Harry Potter and the Goblet of Fire

Monday, January 6, 2020

Harry Potter and the Goblet of Fire
J. K. Rowling, 2000

Hugo Winner - 2001

Premise: ... It's Harry Potter.

Throughout this project to read all the Hugo-winning novels (moving into its ninth year!) I have tried to read and review these books with care. I try to explain when I hit a book that I don't like but I can understand its importance. I try to bear in mind the books' historical and cultural context; in fact, understanding each book's context is a lot of the pleasure in this quest to read them all. At the same time, I try to take each book as a unique work of literature and evaluate what I see as its merits and flaws for today's reader.

I was stumped by this book.

Harry Potter is too ubiquitous. I know too much about the characters, the world, fan commentary, meta analysis, etc. to be able to read it with anything resembling an open mind.

And I don't even seek out Harry Potter content. I just hang out on the geeky parts of the internet.

Although maybe I would have been skeptical about this book no matter what. After all, I've never actually liked Harry Potter that much. I quit the first book partway through and didn't go back until after the first few movies came out. I used to say that I thought people should just watch the movies until at least book 4. I liked book 5 when I read it, but then (in my opinion) book 6 was all setup and book 7 was a tedious slog. (Something the movies, unfortunately, re-created faithfully.) I deeply appreciate the way the series made reading cool, but I have never really enjoyed it.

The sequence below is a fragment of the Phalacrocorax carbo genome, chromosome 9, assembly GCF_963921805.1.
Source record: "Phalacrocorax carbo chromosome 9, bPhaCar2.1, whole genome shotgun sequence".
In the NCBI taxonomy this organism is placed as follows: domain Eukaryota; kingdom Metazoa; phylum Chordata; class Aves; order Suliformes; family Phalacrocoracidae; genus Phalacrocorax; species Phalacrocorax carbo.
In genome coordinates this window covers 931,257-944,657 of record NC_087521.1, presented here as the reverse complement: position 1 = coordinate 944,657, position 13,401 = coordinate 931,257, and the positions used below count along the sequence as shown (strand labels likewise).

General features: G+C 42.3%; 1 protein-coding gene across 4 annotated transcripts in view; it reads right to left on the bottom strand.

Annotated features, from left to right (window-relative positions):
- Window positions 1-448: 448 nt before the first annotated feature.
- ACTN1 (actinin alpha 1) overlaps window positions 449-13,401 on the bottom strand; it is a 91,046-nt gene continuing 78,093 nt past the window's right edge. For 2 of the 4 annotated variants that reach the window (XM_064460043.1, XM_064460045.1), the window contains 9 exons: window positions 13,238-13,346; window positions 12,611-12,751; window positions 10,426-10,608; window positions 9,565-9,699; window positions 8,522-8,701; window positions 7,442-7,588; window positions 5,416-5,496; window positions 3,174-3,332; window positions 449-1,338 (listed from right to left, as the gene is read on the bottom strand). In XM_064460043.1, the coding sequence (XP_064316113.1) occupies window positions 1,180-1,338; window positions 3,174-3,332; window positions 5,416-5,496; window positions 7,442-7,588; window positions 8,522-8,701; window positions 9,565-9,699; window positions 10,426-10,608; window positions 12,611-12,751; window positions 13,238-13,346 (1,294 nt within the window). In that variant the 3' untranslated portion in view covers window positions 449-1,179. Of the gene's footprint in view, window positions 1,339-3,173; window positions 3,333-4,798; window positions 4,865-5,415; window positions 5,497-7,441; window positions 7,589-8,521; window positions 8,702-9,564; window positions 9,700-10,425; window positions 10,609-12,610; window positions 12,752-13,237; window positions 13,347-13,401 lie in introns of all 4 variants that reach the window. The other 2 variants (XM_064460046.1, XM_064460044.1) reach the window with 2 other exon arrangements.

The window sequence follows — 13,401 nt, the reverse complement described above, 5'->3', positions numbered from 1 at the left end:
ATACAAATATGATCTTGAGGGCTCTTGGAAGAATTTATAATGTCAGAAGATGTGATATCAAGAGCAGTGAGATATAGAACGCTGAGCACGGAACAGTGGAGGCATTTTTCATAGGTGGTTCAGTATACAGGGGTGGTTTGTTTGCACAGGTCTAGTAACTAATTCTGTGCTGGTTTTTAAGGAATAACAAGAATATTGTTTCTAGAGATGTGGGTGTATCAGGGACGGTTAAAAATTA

I hoped that maybe rereading one would change my mind, but I spent the first three-quarters of this book frustrated and bored. Some random thoughts:

  • How would it have been different if the Dursleys were more than feeble caricatures and fat jokes?
  • There's got to be a better balance between writing realistic child characters and writing absolute morons who insist on creating problems for themselves.
  • Oh, all that business with Hermione and the house elves is so, so much worse than I remembered.
  • Also, she lies to a teacher so she'll be magically made more attractive. (Realistic behavior? Possibly. Kind to young readers? No.)
  • It's so dumb that the tournament is stretched out over a whole year but only takes like a few days total.
  • I just don't empathize with or enjoy reading characters being low-key terrible to each other/idiots because they're young.


So at this point, I'm just speeding through, and thinking why the heck did this win the Hugo?

Oh right, the ending.

The whole book turns on a freaking dime and the stakes shoot through the roof.

Now, the book nearly derails it all with several long villain monologues that belabor every last detail in ludicrous depth. But at the end, you're still left with a world that is fundamentally bleaker, a glimpse of what the adults are working on behind the scenes, and a bunch of teenagers who were just told they better grow up in a hurry if they want to survive. And that's really impressive for where this series started out.

2 Stars - An Okay Book

Index of Hugo Award Winners

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